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This recipe would work just as well with the smaller silicone egg moulds you can get as they are super rich.

If I made these again, I would work harder at tempering the chocolate to get a good shine on them, but I don’t think my family noticed the lack of shine when tucking in!

Baked Pumpkin French Toast

This is full of warm autumnal spices, brown sugar and pumpkin. The inside is soft, fluffy and smooth – all topped with a crisp, brown sugar and pecan streusel.

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I think this is the perfect weekend breakfast or brunch dish to make you feel warm and cozy on a chilly autumn day with the family.

It’s super easy to prepare and is actually better if it is prepared the night before you want to bake it. Just whisk the custard ingredients together, pour over the bread cubes and refrigerate. The streusel topping should be scattered over the casserole just before baking.

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Ingredients:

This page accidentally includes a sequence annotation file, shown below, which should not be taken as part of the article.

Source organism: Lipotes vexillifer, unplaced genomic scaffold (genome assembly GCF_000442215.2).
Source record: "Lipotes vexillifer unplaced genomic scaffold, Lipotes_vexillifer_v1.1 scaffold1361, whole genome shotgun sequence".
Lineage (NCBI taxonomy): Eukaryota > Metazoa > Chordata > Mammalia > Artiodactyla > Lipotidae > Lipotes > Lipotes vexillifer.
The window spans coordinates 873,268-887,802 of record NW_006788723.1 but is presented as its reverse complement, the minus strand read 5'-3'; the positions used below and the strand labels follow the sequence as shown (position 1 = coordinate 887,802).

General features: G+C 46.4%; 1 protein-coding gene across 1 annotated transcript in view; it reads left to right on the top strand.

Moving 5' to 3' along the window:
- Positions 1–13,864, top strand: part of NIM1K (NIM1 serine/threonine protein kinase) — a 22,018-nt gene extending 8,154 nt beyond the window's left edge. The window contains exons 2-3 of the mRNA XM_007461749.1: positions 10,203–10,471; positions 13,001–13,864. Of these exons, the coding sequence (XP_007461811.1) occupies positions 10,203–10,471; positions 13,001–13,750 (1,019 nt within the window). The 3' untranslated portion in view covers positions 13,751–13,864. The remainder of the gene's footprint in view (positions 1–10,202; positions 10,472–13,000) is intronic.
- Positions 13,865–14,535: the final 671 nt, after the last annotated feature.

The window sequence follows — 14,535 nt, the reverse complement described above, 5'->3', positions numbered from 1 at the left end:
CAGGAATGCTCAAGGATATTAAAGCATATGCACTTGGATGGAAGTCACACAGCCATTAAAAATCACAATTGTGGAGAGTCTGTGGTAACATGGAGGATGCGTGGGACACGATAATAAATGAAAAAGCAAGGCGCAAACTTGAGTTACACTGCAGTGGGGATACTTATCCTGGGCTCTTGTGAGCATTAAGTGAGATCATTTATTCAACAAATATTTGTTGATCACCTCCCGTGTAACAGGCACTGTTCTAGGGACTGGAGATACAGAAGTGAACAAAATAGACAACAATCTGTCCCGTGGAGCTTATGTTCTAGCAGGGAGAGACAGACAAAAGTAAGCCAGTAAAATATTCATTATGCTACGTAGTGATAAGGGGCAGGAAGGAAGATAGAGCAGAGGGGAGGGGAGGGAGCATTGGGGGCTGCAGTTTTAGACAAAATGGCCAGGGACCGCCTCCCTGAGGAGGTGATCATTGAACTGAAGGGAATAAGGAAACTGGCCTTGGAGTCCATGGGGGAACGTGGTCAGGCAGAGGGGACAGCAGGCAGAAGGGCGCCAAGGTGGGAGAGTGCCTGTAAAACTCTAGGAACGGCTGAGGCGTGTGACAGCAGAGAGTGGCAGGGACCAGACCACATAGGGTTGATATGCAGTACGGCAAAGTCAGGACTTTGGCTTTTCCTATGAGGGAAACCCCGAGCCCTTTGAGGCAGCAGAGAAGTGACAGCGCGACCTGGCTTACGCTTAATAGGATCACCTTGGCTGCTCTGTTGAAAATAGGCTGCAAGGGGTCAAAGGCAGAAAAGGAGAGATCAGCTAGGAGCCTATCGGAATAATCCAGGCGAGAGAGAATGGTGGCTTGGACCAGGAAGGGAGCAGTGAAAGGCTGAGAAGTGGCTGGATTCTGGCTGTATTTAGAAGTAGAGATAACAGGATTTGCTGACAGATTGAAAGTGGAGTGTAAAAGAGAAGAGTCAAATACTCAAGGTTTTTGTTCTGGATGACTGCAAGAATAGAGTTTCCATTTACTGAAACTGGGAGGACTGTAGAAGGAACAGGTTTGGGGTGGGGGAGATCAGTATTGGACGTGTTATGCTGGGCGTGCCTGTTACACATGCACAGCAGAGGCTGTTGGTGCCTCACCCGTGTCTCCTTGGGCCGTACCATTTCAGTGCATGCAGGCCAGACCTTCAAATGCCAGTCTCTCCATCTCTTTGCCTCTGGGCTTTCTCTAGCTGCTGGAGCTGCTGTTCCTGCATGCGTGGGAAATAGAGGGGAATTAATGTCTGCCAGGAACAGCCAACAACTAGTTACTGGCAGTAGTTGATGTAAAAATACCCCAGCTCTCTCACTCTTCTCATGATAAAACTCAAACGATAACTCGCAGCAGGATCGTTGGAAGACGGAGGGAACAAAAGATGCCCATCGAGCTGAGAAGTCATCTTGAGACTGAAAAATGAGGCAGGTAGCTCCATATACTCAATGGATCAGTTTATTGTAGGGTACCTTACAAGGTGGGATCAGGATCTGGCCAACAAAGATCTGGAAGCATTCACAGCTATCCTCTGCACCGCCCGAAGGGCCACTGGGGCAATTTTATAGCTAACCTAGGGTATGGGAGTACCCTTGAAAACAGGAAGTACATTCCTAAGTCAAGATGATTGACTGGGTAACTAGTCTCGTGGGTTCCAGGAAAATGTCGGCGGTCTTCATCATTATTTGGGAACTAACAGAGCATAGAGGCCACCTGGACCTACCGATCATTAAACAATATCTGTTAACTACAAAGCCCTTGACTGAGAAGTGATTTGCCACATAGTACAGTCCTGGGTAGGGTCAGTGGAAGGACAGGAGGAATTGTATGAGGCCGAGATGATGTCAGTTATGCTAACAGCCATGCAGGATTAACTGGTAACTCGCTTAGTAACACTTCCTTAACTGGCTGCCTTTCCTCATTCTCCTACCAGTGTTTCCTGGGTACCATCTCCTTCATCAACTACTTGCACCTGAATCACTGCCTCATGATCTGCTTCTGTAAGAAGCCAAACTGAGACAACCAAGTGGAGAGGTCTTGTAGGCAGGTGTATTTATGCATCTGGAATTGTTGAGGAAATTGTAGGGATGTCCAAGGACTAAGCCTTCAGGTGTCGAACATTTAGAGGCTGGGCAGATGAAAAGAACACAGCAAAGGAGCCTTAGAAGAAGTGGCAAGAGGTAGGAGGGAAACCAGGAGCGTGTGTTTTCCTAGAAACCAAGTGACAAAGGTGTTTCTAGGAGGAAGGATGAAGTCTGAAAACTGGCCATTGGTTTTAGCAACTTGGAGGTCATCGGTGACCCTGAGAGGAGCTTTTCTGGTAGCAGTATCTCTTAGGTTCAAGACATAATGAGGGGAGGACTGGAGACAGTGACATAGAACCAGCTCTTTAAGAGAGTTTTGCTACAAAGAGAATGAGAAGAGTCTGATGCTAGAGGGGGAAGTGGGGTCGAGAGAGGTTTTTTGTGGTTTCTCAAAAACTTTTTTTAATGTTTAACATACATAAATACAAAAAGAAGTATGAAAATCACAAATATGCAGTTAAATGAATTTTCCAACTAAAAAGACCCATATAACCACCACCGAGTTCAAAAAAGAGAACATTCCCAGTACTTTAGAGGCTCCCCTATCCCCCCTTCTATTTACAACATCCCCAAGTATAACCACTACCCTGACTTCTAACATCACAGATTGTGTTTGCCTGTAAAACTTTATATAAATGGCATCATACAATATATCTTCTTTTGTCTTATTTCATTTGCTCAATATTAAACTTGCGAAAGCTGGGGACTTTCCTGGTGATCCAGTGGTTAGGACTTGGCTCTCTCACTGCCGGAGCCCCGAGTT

Butter for greasing the dish
1 large loaf of brioche or challah, cut into cubes
8 large eggs
1 ½ cup/360ml of whole milk
1 ½ cup/360ml of double/heavy cream
Zest of one orange
1tbs vanilla extract
½ cup brown sugar – lightly packed
1 cup unsweetened pumpkin puree (about half a can)
2tsp pumpkin pie spice
1tsp cinnamon
½ cup raisins
Pinch of salt

Streusel topping:
2/3 cups/80g plain/all-purpose flour
2/3 cup packed soft brown sugar
Small handful of pecans, roughly broken into pieces
1tsp cinnamon
113g/4oz/1 stick of cold butter cut into dice

Warm maple syrup for serving

Method:
Butter the casserole dish

Streusel:
Mix the flour, sugar and cinnamon together in a stand mixer with the paddle attachment fitted. Add the butter and mix until the topping resembles rough breadcrumbs. Stir in the pecans and set aside. This step can easily be done by hand by rubbing in the butter. Set aside while you make the pumpkin custard.

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Method:
In a large bowl, whisk together the eggs, milk, cream, pumpkin, vanilla, spices, zest and sugar in a large bowl until fully incorporated and smooth.

Pile the bread cubes into the casserole dish, scattering a few raisins throughout. Pour over the custard, making sure all the cubes are soaked. Cover and refrigerate for a couple of hours, or overnight if this going to be baked for breakfast.

When you are ready to bake the casserole, pre-heat the oven to 180°C/360°F and scatter over the streusel. Cover with foil and bake for 45 minutes. Remove the foil and then bake for a further 30 minutes or until the custard is set and the top is crunchy, browned and caramelised.

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Serve hot with warmed maple syrup and good hot coffee for a perfect Autumnal weekend or holiday breakfast.